Buying a business isn’t all about facts and figures. While you’ll want to make sure that any investment you make is a sound one, it’s also important to consider your own skills and experience before launching into a search. Not every business is right for every buyer and it makes sense to consider the many personal and professional factors involved in your decision – not least because it will sensibly narrow down your options right from the start.
If you pick a business that suits your skill set and your personality, you could turn a modest business into a big success but set your sights on a business that’s a poor fit and you could be setting yourself up to fail.
If you’re really good at something – making cakes, taking photographs, repairing computers – you might very well be able to make a business out of it. Obviously, you still have to consider the practical realities of running a profitable company, including working out whether or not you can make money out of it, but it’s no bad thing to base your business on something you really enjoy and have a talent for.
Do be honest about your skills and expertise. If you’d love to run a day nursery, your path will be much easier if you already have experience of child care and early years education, for instance. Consider acquiring some new skills should you really fancy taking a new career path. It’s just as important to choose a business that makes the most of your personal, as well as professional, qualities and with your lifestyle expectations. If you don’t want to work evenings and weekends, running a convenience store may not be the business for you, whereas providing internet-based design services might be just the ticket.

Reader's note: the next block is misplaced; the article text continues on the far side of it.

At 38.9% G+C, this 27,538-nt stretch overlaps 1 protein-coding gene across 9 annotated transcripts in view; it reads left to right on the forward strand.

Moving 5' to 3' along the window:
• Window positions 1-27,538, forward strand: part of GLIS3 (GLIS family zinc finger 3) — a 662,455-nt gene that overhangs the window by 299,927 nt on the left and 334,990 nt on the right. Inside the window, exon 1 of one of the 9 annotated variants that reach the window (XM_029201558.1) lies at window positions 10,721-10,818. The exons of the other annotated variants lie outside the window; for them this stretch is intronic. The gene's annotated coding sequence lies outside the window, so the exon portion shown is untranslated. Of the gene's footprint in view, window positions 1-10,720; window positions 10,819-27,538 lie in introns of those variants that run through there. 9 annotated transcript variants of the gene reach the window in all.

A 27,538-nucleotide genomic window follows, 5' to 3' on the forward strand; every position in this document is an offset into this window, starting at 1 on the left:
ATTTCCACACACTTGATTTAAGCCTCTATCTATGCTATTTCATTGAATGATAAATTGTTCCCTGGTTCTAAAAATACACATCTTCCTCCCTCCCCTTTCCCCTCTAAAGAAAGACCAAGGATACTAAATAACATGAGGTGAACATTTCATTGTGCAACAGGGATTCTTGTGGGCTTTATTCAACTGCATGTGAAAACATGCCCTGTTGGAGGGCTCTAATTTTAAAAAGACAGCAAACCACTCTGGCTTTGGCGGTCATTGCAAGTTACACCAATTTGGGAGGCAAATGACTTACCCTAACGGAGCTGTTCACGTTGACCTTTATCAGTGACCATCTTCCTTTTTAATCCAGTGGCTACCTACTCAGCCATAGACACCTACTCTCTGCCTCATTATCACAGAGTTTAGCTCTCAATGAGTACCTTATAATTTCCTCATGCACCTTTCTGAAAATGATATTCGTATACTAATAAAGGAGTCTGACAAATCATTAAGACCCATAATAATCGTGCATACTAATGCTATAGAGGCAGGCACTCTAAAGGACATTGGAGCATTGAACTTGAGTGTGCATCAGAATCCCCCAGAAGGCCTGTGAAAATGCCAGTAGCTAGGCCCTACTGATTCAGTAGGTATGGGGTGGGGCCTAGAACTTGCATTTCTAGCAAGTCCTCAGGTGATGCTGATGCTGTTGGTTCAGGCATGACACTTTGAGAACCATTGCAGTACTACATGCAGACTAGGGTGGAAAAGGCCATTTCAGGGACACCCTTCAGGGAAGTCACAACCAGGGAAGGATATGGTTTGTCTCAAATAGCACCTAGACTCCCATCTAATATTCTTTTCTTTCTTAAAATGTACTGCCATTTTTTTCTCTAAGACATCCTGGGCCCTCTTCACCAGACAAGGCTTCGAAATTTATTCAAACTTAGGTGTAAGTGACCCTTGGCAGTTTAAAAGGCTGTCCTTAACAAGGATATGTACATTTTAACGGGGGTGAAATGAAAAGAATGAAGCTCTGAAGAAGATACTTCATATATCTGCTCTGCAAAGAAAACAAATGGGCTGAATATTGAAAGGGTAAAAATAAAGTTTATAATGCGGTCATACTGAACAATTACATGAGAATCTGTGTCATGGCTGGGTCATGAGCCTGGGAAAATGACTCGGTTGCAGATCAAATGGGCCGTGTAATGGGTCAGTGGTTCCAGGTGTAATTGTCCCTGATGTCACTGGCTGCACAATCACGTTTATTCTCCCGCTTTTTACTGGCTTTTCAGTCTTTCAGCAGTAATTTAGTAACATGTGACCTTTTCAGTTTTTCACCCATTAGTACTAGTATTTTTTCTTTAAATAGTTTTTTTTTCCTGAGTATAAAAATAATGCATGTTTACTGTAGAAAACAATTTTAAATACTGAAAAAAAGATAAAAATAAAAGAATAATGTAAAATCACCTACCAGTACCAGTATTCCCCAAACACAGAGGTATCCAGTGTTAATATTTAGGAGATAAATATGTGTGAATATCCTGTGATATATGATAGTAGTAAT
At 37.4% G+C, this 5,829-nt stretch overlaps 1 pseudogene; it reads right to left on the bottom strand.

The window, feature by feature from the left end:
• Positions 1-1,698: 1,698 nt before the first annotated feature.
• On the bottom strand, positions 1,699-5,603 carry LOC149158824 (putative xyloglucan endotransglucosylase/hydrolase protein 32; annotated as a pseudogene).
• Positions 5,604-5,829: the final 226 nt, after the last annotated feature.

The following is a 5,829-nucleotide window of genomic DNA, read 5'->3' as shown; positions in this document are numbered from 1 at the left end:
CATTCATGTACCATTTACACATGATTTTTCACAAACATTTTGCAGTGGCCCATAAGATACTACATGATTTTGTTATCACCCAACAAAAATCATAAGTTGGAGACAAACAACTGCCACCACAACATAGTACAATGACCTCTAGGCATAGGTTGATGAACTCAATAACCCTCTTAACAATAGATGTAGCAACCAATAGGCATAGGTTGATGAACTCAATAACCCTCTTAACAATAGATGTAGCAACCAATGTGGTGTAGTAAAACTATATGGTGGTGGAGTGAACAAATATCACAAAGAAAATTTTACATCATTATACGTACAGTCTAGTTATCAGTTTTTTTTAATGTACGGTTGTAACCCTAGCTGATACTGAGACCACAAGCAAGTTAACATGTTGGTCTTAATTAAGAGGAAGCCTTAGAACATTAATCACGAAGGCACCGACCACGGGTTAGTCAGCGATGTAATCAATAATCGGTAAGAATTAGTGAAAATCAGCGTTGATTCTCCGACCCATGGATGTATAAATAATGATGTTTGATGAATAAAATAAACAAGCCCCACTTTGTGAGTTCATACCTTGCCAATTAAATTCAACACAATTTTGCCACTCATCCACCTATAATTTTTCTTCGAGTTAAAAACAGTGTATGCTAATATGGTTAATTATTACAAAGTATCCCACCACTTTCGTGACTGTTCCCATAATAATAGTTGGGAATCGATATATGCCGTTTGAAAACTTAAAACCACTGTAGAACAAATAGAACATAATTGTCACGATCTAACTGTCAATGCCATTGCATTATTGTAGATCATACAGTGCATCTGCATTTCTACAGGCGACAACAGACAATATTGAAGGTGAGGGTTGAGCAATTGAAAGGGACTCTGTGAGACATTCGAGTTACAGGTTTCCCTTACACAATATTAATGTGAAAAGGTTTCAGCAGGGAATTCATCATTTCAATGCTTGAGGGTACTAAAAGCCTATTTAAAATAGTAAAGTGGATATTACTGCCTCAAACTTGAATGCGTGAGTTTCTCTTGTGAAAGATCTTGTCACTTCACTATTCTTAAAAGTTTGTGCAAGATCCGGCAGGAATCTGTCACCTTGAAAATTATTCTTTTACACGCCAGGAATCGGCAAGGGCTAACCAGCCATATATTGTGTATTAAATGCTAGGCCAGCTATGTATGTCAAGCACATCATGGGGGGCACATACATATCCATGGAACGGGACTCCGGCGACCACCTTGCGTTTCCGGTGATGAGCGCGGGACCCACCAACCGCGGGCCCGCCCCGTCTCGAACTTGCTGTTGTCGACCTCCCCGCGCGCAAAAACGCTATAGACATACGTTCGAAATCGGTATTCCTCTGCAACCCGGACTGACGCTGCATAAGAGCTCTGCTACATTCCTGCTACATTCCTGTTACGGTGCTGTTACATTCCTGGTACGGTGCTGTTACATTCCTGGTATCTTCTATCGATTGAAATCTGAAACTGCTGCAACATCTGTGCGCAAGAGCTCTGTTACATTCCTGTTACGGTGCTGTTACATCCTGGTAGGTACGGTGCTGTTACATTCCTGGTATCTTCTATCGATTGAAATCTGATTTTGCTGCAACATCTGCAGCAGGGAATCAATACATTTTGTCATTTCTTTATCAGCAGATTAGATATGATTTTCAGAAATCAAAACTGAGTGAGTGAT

You have to have a good dollop of common sense, practicality and resilience to run any business but be aware that the choice you make should capitalise on your natural strengths, rather than work against them. If you’re drawn to a retail, hospitality or other customer-facing business, it will help if your personal qualities include the ability to make swift decisions and to manage your time and resources effectively, to be ready to serve others, and to take a pragmatic approach to problem-solving. You also need to interact well with the public and to be prepared to work unsociable hours. If you’re happier working alone at your laptop, an online service-based business may be a better option.
There are probably hundreds of businesses that could match your personal and professional profile. The right business is one that fits your budget and makes the most of your skills, strengths and experience to consolidate and grow profitability. It’s all well and good looking at the balance sheet but if you’re going to be spending a lot of time working in your news business, there has to be an element of job satisfaction. You can’t be good at everything – and you can outsource jobs like accounting, marketing and design – but there has to be a good fit if you want to succeed.